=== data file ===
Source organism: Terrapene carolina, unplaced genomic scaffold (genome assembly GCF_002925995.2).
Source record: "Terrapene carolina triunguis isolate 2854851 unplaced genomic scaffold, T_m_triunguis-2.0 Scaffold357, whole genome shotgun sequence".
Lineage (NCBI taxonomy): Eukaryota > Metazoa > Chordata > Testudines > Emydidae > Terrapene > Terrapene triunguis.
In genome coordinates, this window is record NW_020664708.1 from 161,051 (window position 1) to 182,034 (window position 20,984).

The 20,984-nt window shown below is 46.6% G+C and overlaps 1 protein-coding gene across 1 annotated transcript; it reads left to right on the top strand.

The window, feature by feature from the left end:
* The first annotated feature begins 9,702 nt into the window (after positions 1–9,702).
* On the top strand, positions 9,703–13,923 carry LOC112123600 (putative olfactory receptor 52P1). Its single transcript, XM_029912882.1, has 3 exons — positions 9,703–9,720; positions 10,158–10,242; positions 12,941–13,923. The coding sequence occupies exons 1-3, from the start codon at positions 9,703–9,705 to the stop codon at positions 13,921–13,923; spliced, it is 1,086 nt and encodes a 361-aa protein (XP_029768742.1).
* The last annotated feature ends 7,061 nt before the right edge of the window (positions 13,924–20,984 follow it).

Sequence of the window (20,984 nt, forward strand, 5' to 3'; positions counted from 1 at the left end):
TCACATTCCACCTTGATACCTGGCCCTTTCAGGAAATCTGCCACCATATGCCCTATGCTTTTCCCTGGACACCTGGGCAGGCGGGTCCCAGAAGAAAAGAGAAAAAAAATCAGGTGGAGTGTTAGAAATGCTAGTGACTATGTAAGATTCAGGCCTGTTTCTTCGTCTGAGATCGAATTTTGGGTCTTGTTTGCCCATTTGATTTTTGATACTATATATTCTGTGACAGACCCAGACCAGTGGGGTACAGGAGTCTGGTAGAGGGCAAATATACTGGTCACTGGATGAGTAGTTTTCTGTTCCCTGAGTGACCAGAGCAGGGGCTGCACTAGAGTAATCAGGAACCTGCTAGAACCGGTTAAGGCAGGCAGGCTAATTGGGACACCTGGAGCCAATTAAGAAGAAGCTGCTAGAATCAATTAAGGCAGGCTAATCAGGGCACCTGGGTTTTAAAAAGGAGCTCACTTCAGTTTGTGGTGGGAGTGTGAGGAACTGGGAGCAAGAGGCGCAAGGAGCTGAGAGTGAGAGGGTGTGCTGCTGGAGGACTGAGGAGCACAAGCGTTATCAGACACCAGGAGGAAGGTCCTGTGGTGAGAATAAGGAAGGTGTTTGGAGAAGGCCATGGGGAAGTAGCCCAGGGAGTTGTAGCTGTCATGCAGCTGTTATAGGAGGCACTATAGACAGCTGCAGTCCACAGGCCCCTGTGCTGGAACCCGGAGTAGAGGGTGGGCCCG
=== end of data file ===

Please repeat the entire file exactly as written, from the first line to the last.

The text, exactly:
Source organism: Terrapene carolina, unplaced genomic scaffold (genome assembly GCF_002925995.2).
Source record: "Terrapene carolina triunguis isolate 2854851 unplaced genomic scaffold, T_m_triunguis-2.0 Scaffold357, whole genome shotgun sequence".
Lineage (NCBI taxonomy): Eukaryota > Metazoa > Chordata > Testudines > Emydidae > Terrapene > Terrapene triunguis.
In genome coordinates, this window is record NW_020664708.1 from 161,051 (window position 1) to 182,034 (window position 20,984).

The 20,984-nt window shown below is 46.6% G+C and overlaps 1 protein-coding gene across 1 annotated transcript; it reads left to right on the top strand.

The window, feature by feature from the left end:
* The first annotated feature begins 9,702 nt into the window (after positions 1–9,702).
* On the top strand, positions 9,703–13,923 carry LOC112123600 (putative olfactory receptor 52P1). Its single transcript, XM_029912882.1, has 3 exons — positions 9,703–9,720; positions 10,158–10,242; positions 12,941–13,923. The coding sequence occupies exons 1-3, from the start codon at positions 9,703–9,705 to the stop codon at positions 13,921–13,923; spliced, it is 1,086 nt and encodes a 361-aa protein (XP_029768742.1).
* The last annotated feature ends 7,061 nt before the right edge of the window (positions 13,924–20,984 follow it).

Sequence of the window (20,984 nt, forward strand, 5' to 3'; positions counted from 1 at the left end):
TCACATTCCACCTTGATACCTGGCCCTTTCAGGAAATCTGCCACCATATGCCCTATGCTTTTCCCTGGACACCTGGGCAGGCGGGTCCCAGAAGAAAAGAGAAAAAAAATCAGGTGGAGTGTTAGAAATGCTAGTGACTATGTAAGATTCAGGCCTGTTTCTTCGTCTGAGATCGAATTTTGGGTCTTGTTTGCCCATTTGATTTTTGATACTATATATTCTGTGACAGACCCAGACCAGTGGGGTACAGGAGTCTGGTAGAGGGCAAATATACTGGTCACTGGATGAGTAGTTTTCTGTTCCCTGAGTGACCAGAGCAGGGGCTGCACTAGAGTAATCAGGAACCTGCTAGAACCGGTTAAGGCAGGCAGGCTAATTGGGACACCTGGAGCCAATTAAGAAGAAGCTGCTAGAATCAATTAAGGCAGGCTAATCAGGGCACCTGGGTTTTAAAAAGGAGCTCACTTCAGTTTGTGGTGGGAGTGTGAGGAACTGGGAGCAAGAGGCGCAAGGAGCTGAGAGTGAGAGGGTGTGCTGCTGGAGGACTGAGGAGCACAAGCGTTATCAGACACCAGGAGGAAGGTCCTGTGGTGAGAATAAGGAAGGTGTTTGGAGAAGGCCATGGGGAAGTAGCCCAGGGAGTTGTAGCTGTCATGCAGCTGTTATAGGAGGCACTATAGACAGCTGCAGTCCACAGGCCCCTGTGCTGGAACCCGGAGTAGAGGGTGGGCCCG